Want to know the carbon footprint of your menu items?

16 November, 2016 by
Danielle Bowling

Consumers and foodservice professionals can now be aware of the environmental impact of the dishes they create, thanks to the first ‘carbon footprint league table’, released by researchers from RMIT and Lancaster University.  

The greenhouse gas emissions dataset aims to help consumers and caterers calculate the environmental impact of the fresh food they eat and the menus they serve by identifying a greenhouse gas emissions hierarchy across food categories.


RMIT’s associate professor Karli Verghese and Dr Enda Crossin worked with Lancaster’s Dr Stephen Clune and found that grains, fruit and vegetables have the lowest environmental impact, followed by nuts and pulses. Chicken and pork (non-ruminant meat) have a medium impact. Fish also had a medium impact, on average, however results between species varies significantly.  Meat from beef and lamb (ruminant animals with multiple guts) have the highest impact.

As part of their research, the authors worked with a residential age care organisation to develop a sustainability strategy to help reduce its greenhouse gas emissions. A key finding was that the food served to residents contributed to a large portion of the organisation’s environmental impact.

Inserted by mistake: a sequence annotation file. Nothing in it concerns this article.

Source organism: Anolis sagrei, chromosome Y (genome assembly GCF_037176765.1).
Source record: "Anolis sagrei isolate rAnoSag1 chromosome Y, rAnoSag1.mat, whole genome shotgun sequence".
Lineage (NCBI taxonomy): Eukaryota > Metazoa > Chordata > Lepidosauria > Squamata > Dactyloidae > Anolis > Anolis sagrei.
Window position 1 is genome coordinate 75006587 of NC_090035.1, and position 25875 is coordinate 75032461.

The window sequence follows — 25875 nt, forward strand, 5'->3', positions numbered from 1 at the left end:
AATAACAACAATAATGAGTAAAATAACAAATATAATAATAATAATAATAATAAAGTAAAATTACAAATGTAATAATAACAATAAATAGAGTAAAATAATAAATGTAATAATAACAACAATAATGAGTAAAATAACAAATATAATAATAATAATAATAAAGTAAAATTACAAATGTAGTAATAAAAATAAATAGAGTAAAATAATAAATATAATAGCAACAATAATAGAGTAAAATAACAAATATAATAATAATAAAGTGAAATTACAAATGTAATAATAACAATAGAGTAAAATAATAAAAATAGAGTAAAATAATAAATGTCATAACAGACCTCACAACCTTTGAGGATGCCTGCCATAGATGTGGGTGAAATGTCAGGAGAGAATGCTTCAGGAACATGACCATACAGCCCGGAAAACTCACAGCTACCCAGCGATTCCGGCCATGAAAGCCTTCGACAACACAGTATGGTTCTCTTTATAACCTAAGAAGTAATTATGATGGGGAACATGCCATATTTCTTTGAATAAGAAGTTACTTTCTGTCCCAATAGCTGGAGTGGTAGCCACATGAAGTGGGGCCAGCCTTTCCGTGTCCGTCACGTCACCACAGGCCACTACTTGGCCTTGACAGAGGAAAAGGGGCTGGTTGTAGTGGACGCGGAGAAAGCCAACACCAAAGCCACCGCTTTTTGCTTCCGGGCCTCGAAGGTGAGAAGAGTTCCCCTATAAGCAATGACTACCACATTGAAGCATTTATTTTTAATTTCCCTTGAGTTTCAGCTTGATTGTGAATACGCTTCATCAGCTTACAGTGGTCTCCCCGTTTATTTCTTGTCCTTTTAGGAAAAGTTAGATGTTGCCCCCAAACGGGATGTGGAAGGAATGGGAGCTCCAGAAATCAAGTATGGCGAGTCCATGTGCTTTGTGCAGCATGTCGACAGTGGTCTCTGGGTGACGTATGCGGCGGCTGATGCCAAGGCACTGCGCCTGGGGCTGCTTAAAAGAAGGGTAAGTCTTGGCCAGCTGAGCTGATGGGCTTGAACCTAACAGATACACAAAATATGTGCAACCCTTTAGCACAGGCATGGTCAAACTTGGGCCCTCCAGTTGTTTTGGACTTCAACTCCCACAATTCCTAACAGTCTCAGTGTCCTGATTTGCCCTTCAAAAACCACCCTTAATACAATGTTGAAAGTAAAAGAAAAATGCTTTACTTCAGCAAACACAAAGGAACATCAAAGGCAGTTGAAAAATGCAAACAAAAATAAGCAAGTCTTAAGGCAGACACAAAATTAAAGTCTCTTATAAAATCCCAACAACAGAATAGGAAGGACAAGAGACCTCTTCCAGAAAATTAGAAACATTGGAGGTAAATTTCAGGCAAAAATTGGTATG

They also reviewed 369 published studies that provided 1,718 global warming potential values for 168 varieties of fresh produce including vegetables, fruit, dairy products, staples, meat, chicken and fish.

The authors have compiled a list to illustrate how much – or how little – food can be produced while generating one kilogram of greenhouse gas emissions.


On average, one kilogram of greenhouse gas emissions equals:

  • 5.8kg of onions (about 50 medium onions)
  • 3.5kg of apples (about 20 medium apples)
  • 2.6kg oats
  • 1kg lentils
  • 1.2kg of peanuts
  • 800ml of milk
  • 290g of salmon
  • 290g of eggs (about five small eggs)
  • 270g of chicken
  • 244g of kangaroo 
  • 212g of rabbit
  • 131g of Australian pork
  • 44g of Australian beef
  • 57g of Australian lamb

Associate professor Karli Verghese said the study was the largest and most comprehensive examination of its kind, providing the first global league table for fresh food.

“We wanted to help people make informed choices, to empower consumers and people working in the food industry who would like to reduce their environmental impact,” Verghese said.

“With this full picture of the greenhouse gas impact of different foods, people can reliably work out more sustainable diets and menus for themselves and for their customers.”

Dr Stephen Clune, from Lancaster University, said “You would have a hard time arguing that you can replace beef with onions as they serve very different culinary and dietary requirements.

“However, it is possible to substitute red meat (beef and lamb) with other meats, or plant-based protein sources such as lentils and nuts that have a lower impact.

The paper is published in an upcoming edition of the Journal of Cleaner Production (Volume 140, Part 2, 1 January 2017).